positive effect on a girls' development as well as social, physical, 
and emotional well-being. It gives them a better chance for becoming 
strong, independent women that will be able to positively contribute to 
and function within the American society.
  Girls and women who play sports are more likely to get better grades 
than their counterparts who are inactive. They are also more likely to 
graduate from High School. Additionally, for women, sports also tend to 
result in higher levels of positive body image, self confidence, self-
esteem, and psychological well being. The evidence shows that the 
correlation between female development and sports positively affects 
the lives of girls and women.


                                History

  Title IX, Education Amendments of 1972, ensured that girls were 
entitled to equal education and federal funded opportunities as boys. 
When Title IX was enacted, 1 in 27 girls in high school participated in 
athletics. Today, one in three girls participates in athletics in high 
school now. These strides are certainly something that we should 
recognize, praise, and support.
  However, despite the significant gains girls and women have made 
since the enactment

[[Page H1051]]

of Title IX, girls are still facing pervasive inequalities. At the high 
school level, girls receive 1.3 million fewer participation 
opportunities than male high school athletes--a gap which has continued 
to grow in the past 5 years. Qualitative analysis suggests that high 
school girls still lag behind not only in participation opportunities,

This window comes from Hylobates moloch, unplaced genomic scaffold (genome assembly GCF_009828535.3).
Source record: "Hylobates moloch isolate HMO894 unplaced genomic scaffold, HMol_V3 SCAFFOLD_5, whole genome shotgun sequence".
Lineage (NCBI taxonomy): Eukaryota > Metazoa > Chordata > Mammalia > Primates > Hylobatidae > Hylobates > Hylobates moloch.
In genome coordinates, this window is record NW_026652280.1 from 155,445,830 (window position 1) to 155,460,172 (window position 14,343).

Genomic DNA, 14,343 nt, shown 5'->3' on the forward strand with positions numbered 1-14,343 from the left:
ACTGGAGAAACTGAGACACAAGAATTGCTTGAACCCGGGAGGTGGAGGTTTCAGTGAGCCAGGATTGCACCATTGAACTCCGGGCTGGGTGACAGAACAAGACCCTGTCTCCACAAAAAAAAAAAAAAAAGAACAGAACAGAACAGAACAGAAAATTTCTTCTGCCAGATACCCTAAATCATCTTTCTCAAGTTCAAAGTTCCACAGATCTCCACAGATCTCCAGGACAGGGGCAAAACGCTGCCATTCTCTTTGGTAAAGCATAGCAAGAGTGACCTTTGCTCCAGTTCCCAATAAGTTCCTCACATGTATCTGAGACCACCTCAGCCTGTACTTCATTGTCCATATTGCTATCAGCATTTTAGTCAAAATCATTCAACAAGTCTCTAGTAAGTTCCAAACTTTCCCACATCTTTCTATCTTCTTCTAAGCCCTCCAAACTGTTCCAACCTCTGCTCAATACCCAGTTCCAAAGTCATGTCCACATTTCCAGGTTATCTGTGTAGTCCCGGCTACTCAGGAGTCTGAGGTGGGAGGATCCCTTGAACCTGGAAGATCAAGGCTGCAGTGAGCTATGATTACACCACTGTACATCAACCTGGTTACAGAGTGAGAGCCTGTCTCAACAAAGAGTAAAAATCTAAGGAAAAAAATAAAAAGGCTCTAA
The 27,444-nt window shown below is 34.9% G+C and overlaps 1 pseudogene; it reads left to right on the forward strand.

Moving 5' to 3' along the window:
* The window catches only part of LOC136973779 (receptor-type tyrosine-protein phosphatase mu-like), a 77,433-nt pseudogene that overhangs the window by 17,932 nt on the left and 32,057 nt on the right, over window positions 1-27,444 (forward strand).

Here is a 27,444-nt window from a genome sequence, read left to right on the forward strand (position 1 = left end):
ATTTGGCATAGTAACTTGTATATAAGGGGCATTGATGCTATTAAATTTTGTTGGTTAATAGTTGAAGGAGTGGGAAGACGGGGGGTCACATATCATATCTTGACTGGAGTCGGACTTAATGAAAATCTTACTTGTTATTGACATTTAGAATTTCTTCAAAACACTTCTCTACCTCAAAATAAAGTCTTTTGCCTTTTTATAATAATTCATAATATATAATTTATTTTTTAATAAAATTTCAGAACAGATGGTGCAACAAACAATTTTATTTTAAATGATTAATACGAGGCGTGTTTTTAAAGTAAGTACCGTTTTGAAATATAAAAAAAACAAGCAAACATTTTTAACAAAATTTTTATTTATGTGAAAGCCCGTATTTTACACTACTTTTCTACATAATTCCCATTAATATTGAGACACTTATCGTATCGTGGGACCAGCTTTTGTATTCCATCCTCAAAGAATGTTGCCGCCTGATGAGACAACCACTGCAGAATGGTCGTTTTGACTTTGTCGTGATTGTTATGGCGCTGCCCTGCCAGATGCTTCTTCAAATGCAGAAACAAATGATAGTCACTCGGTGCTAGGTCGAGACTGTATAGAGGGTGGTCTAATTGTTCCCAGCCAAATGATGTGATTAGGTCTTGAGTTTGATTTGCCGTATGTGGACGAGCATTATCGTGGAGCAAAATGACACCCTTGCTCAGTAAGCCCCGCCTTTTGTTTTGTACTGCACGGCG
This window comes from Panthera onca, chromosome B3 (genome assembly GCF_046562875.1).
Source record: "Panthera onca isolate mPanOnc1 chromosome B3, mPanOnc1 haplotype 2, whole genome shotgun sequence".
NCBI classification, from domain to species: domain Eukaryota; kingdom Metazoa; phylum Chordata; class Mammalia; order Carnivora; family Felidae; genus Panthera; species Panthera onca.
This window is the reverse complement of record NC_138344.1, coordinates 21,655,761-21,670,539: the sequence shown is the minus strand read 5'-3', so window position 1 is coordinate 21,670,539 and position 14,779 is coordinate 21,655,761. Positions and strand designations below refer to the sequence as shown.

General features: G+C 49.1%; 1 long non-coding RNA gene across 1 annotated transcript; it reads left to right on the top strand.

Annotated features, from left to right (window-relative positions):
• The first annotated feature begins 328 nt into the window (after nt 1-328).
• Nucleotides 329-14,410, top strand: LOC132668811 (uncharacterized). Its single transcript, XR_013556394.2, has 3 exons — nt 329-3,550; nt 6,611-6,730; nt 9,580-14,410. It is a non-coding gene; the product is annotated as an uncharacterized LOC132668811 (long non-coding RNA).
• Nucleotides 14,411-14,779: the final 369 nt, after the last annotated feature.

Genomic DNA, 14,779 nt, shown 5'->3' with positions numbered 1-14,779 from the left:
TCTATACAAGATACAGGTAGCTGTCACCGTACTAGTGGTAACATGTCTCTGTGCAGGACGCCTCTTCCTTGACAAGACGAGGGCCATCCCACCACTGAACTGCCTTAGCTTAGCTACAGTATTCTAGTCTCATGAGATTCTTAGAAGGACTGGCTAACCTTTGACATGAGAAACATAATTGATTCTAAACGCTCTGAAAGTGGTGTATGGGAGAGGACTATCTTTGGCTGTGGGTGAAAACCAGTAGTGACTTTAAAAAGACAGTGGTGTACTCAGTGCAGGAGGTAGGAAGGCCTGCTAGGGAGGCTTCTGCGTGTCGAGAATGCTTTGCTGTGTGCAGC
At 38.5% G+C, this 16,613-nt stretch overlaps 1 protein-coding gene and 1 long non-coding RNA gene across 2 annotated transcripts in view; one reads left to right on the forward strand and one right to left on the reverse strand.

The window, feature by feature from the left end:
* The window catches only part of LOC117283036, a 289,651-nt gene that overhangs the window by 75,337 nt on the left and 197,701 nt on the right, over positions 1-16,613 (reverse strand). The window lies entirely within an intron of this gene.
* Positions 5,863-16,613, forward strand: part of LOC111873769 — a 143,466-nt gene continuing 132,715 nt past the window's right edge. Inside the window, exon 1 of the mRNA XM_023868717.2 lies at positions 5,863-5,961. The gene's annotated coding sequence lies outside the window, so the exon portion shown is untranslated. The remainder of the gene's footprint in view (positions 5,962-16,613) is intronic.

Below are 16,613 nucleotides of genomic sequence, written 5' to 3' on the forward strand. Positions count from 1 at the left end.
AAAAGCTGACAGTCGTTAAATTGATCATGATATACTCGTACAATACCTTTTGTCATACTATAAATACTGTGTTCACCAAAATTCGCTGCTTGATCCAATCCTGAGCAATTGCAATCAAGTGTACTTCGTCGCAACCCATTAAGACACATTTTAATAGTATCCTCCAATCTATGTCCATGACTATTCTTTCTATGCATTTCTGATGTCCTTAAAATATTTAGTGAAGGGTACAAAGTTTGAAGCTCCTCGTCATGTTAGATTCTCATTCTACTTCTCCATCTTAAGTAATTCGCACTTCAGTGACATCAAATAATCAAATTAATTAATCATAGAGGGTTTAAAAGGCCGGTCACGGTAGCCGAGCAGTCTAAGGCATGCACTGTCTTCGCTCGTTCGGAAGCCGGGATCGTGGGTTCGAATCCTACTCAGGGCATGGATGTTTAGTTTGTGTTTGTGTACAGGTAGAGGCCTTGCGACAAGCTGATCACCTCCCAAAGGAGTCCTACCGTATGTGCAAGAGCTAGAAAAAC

but in allocation of operating and recruitment budgets as well. Unlike 
their collegiate counterparts, high schools are not required to 
disclose any data on equity in sports--making it difficult for schools, 
students and parents to identify sources of inequality and ensure 
fairness in their schools' athletics programs. H. Res. 114 may not 
alleviate these problems, but it will support participation in 
activities and opportunities that will positively supplement our 
children's development.


                             Women's Rights

  Equality and women's rights are issues very important to me and those 
who reside within my district. In my own state of Texas, there are over 
3 million women under the age of 18. This number represents the girls 
whose lives could be improved by the opportunity to become involved in 
a positive athletic atmosphere.
  We must reach out and help these girls and women to become involved. 
I believe by showing our support for H. Res. 114 we are taking the 
first step.


                               Conclusion

  H. Res. 114 will ensure that the United States House of 
Representatives supports the goals and ideals of ``National Girls and 
Women in Sports Day to encourages girls and women throughout the United 
States to become involved in sports programs through their school and 
communities. H. Res. 114 will encourage schools and communities to 
provide opportunities for women to become positively involved in 
healthy, active atmospheres.
  This resolution will emphasize the importance of sports during a 
girl's development and recognize the struggle for women to gain 
equality and access to sport participation. I urge my colleagues to 
support H. Res. 114 and provide opportunities to young girls and women 
throughout our nation.
  Mr. SABLAN. I yield back the remainder of my time, Mr. Speaker.
  Mr. GUTHRIE. Mr. Speaker, I yield back the remainder of my time.
  The SPEAKER pro tempore. The question is on the motion offered by the 
gentleman from the Northern Mariana Islands (Mr. Sablan) that the House 
suspend the rules and agree to the resolution, H. Res. 114.
  The question was taken.
  The SPEAKER pro tempore. In the opinion of the Chair, two-thirds 
being in the affirmative, the ayes have it.
  Mr. SABLAN. Mr. Speaker, I object to the vote on the ground that a 
quorum is not present and make the point of order that a quorum is not 
present.
  The SPEAKER pro tempore. Pursuant to clause 8 of rule XX and the 
Chair's prior announcement, further proceedings on this motion will be 
postponed.
  The point of no quorum is considered withdrawn.